DALLAS, Texas — Your high school senior year should be one to remember for the rest of your life.
That’s what we’re all told going through school.
Ask Jennifer Rodriguez. Her senior year was undoubtedly one to remember.
But it was also one she wanted to forget.
“It was a struggle for me, I didn’t know what to do,” Rodriguez said.
Rodriguez is a proud member of Thomas Jefferson High School’s Class of 2020.
Yes, 2020, a year and number no one wants to embrace.
Yet Rodriguez was forced to.
“It felt like there was no motivation. The place where we all met each other…it was taken away.”
In October of 2019, Rodriguez was at the very beginning of her senior year at Thomas Jefferson High. She was an officer in her class, and was heavily involved amongst her peers.
But on the 20th of October, an EF3 dangerously danced across Dallas. The wake of damage was vast, and her beloved school became a victim.
The campus was heavily damaged. Neighboring campuses Walnut Hill Elementary School and Cary Middle School suffered even worse damage.
Within a week students at all three schools were put in new learning environments.
Nearly overnight, teachers and staff for Thomas Jefferson High prepared Thomas Edison Middle School for instruction which was 15 miles away.
To this day, Thomas Jefferson High Students are still learning there.
“All the seniors felt crushed,” Rodriguez said.
One of those seniors was fellow class officer Marysol Ortega, who is now attending the University of North Texas.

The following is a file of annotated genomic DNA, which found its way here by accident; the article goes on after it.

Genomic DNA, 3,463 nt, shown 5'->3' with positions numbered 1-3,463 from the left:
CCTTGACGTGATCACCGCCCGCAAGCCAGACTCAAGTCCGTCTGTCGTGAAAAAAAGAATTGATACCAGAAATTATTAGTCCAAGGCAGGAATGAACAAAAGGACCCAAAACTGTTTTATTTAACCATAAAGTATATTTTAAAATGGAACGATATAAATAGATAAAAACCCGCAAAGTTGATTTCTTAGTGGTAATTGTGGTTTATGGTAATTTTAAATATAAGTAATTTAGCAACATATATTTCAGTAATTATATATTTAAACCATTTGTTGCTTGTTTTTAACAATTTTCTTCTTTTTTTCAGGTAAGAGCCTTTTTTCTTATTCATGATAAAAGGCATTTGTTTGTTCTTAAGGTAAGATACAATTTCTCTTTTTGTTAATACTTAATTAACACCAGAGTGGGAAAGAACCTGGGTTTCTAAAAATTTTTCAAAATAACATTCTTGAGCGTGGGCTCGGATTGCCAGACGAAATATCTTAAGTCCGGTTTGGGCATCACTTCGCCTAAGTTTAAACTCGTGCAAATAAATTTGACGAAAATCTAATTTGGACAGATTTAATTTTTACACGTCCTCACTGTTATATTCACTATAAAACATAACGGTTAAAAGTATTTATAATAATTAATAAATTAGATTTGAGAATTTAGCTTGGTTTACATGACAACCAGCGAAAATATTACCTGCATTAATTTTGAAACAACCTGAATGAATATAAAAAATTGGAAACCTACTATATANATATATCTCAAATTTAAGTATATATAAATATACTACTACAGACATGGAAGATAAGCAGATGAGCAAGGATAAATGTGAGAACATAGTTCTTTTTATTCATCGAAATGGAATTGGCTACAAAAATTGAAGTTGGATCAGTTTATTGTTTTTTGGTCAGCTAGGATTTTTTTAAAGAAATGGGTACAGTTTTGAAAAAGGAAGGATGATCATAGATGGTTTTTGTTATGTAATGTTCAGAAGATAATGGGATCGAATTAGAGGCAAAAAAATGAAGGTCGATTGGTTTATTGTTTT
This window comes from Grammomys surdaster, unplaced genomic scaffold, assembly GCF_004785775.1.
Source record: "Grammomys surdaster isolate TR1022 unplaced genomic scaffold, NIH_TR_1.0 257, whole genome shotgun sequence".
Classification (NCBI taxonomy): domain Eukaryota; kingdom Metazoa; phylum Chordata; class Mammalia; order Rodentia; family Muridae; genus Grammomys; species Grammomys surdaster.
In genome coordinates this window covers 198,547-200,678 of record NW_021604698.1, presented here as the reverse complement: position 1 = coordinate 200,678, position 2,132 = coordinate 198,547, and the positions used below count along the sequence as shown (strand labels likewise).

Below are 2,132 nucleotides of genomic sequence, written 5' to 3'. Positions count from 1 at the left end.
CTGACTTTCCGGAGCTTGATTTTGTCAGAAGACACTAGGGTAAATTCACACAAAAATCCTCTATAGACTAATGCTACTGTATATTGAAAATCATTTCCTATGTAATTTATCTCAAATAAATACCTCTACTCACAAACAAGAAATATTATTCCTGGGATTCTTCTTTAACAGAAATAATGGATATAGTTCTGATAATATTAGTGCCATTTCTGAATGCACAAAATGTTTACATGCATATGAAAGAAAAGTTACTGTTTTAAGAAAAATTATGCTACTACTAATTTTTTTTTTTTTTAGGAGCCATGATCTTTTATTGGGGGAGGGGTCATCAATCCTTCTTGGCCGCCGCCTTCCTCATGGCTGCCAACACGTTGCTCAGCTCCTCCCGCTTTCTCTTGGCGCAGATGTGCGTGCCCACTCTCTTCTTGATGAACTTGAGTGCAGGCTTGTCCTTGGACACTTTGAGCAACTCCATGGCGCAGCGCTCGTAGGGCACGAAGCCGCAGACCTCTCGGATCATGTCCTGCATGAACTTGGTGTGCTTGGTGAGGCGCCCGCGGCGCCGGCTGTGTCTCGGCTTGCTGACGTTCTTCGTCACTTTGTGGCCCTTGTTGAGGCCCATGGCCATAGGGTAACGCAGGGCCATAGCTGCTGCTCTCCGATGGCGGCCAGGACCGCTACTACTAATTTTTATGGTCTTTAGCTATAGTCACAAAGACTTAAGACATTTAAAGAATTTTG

“I did not want to finish my senior year like that,” Ortega said. “It was a huge change for many of us.”
New school. New hardships. Those became the adjectives assigned to the Class of 2020.
Ortega and Rodriguez watched classmates struggle. The commute wasn’t easy and many kids had either lost their homes or needed to repair them.
Both saw friends begin to juggle jobs and school to make ends meet.
“They were almost failing their classes because they had to get a job,” Ortega said.
Teachers and staff at Thomas Jefferson High made it their mission to ensure that students stayed in class and returned to school.
That became even harder when COVID-19 introduced itself to America.
Virtual learning took over and extracurricular activities went away.
The motivation to finish the school year was hard to find, Ortega said.
“We were barely starting to get the hang of a new place, and then all that happened. It was discouraging,” Ortega said.
In 2019, students were 78 percent at risk of dropping out at Thomas Jefferson. Last year, the school had an enrollment of 1,812. This year it’s sitting at 1,615.
Nearly 200 students have either changed schools within the district or have just left.
Rodriguez wants to stop that. After graduating, she became a teacher’s assistant at Thomas Jefferson High.
To the students she works with, she is someone who has experience in discomfort. Someone students can look up to as they come back to class during a pandemic.
“I feel like my job here wasn’t done,” Rodriguez said. “You need someone to talk to.”
The district plans to heavily renovate Thomas Jefferson High, so it's likely students will walk the halls of its original structure again.
For Ortega and Rodriguez, Thomas Jefferson isn’t just brick and mortar…it is a family that’s not going away.
“We’re persistent, and I think the class of 2020 was able to show that,” Ortega said.
“No tornado can kill the TJ spirit here,” Rodriguez said.